Warren Buffett has been a majority investor in Pilot Travel Centers (of Pilot Flying J truck stop fame), Dairy Queen, Benjamin Moore Paints and numerous home furnishing companies. His franchise investment strategy helped Berkshire Hathaway stay profitable during the early 1990s recession.
Shaquille O’Neal ventured into his first serious franchise investment during a recession. He bought his first Five Guys unit in 2008 and grew his ownership to 155 restaurants before divesting them. With investments in several other chains, O’Neal has created a franchise empire.
Establishing Client Fit For Franchise Investing
While most clients aren’t as capital-resourced as O’Neal and Buffett, wealthy investors have a large appetite for alternative assets. A KKR survey found that high net worth investors had 26% of their assets in alternative investments, and ultrahigh net worth investors held 50% in alternatives.
Demand for alternatives is growing among nonmillionaires, as well. A McKinsey survey found that the average retail investor had 2% of their assets in alternatives in 2020, and expected that to grow to 3%-5% in 2025. That may not sound like much, but it represents between $500 billion and $1.3 trillion in growth.
That said, some clients won’t be good candidates for franchise investing. If your client desires investments with high degrees of liquidity and short-term returns, they’ll run into some limitations.
Even owning a share of a franchise is a long-term investment. Shares will likely need to be held for five to seven years to ensure growth of the holdings. Fractionalized franchise assets are less liquid than crypto or a publicly traded stock but more liquid than a traditional alternative asset (real estate, for example).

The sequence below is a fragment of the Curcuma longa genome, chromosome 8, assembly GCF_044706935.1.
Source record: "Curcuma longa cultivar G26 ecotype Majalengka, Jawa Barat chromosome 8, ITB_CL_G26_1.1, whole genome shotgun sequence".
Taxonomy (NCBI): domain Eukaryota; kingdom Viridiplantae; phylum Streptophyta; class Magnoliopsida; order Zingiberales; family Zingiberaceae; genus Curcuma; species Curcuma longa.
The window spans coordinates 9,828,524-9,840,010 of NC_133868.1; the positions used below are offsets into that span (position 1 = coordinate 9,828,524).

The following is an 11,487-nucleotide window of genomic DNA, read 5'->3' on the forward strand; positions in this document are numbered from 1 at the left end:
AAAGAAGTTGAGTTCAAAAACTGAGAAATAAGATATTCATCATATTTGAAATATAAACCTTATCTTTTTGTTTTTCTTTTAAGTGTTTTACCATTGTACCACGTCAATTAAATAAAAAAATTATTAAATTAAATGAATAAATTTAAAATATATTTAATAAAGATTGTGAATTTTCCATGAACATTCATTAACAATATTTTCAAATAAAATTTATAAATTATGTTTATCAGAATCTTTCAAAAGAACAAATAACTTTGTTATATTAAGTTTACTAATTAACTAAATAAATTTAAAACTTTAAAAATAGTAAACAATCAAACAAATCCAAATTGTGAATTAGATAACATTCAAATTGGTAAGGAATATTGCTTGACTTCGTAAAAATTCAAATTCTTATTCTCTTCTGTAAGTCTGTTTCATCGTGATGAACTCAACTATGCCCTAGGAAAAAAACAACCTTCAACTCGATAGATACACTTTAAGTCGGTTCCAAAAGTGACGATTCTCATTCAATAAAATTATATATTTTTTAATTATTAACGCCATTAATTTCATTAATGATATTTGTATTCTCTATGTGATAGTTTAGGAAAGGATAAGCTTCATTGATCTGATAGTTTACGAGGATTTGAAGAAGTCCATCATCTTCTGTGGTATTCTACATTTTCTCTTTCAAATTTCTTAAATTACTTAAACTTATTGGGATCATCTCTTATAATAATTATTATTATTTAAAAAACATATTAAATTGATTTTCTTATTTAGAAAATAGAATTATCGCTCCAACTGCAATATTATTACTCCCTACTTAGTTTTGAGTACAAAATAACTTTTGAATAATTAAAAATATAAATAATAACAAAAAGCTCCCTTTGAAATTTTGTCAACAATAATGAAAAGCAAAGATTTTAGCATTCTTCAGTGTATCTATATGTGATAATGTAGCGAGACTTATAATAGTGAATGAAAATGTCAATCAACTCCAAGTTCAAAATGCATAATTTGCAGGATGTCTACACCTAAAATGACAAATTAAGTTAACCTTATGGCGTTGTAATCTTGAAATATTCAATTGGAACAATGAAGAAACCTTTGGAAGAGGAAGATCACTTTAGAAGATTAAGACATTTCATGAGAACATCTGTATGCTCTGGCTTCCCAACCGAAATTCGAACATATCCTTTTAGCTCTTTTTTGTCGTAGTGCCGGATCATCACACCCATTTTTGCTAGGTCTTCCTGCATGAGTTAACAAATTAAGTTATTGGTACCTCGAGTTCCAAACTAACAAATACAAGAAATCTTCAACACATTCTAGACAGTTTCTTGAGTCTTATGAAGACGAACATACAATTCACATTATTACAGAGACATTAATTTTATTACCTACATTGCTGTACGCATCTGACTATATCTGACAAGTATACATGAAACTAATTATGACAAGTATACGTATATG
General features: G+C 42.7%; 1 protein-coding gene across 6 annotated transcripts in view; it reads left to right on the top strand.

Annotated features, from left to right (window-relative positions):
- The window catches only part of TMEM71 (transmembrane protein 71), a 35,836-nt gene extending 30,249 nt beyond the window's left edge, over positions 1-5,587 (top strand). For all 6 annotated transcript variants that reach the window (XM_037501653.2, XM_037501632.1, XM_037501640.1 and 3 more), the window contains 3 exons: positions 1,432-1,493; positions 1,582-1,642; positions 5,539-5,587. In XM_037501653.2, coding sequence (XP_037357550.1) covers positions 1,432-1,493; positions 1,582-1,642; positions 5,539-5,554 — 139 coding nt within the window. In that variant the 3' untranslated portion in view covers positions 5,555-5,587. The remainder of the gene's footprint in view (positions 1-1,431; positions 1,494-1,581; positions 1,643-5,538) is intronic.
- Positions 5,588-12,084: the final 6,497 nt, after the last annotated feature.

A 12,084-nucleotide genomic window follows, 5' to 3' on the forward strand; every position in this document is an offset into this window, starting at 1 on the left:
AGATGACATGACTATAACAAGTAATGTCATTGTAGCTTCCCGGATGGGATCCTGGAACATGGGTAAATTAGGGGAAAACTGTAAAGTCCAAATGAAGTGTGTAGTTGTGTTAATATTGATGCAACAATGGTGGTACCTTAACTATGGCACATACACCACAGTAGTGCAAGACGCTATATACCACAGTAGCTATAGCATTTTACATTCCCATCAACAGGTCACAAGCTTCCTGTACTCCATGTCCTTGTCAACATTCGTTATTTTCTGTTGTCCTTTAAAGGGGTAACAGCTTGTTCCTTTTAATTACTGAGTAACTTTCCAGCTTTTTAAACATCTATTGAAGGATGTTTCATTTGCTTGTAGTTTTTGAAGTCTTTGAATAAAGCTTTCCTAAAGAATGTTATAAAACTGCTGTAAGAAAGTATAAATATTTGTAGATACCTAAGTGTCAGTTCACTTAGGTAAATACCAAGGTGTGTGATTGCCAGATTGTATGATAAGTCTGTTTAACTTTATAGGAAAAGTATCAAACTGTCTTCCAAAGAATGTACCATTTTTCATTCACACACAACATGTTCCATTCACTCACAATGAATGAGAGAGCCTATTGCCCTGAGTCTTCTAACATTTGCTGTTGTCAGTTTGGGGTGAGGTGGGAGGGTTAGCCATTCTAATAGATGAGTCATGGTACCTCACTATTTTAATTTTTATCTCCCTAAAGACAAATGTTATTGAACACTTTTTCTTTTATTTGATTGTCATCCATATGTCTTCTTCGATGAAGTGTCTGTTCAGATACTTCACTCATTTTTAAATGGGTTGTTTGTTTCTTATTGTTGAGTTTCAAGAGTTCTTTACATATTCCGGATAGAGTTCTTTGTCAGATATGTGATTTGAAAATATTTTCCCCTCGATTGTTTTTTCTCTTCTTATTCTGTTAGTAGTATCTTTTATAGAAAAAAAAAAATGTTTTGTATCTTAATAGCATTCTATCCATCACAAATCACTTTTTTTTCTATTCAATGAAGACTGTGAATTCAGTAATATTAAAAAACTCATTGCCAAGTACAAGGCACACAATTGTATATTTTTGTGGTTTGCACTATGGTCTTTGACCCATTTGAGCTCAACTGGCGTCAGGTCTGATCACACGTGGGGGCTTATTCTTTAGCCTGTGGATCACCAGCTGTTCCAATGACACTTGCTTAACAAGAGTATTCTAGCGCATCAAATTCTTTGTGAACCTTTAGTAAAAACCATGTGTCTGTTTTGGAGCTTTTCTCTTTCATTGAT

As with any asset, there are risk factors to consider before investing in a franchise for the first time. Franchises may fall in essential and need-based industries that tend to perform well across market conditions, but they’re still susceptible to broader economic factors and external risks such as natural disasters or drastic shifts in consumer spending patterns.
Franchises can offer a level of involvement similar to a private equity fund, where investors are passive and have no control over the fund itself. For those seeking more passive participation, the semi-absentee franchise model involves hiring a location manager who is responsible for day-to-day business operations. The owners still maintain regular check-ins to ensure smooth functioning, address occasional issues and monitor key performance indicators.
Poor management or local market challenges at the franchisee level may impact the franchise’s performance. Before getting clients involved, it’s crucial to thoroughly evaluate the ROI, competitive advantages and management expertise of a potential franchise investment.
Clients will be looking for guidance in navigating inflation, rising interest rates and lower capital commitments. If a recession does materialize, it might be a good time to talk with clients about this alternative investment option that investors have used to survive past economic downturns.
The information provided here is not investment, tax or financial advice. You should consult with a licensed professional for advice concerning your specific situation.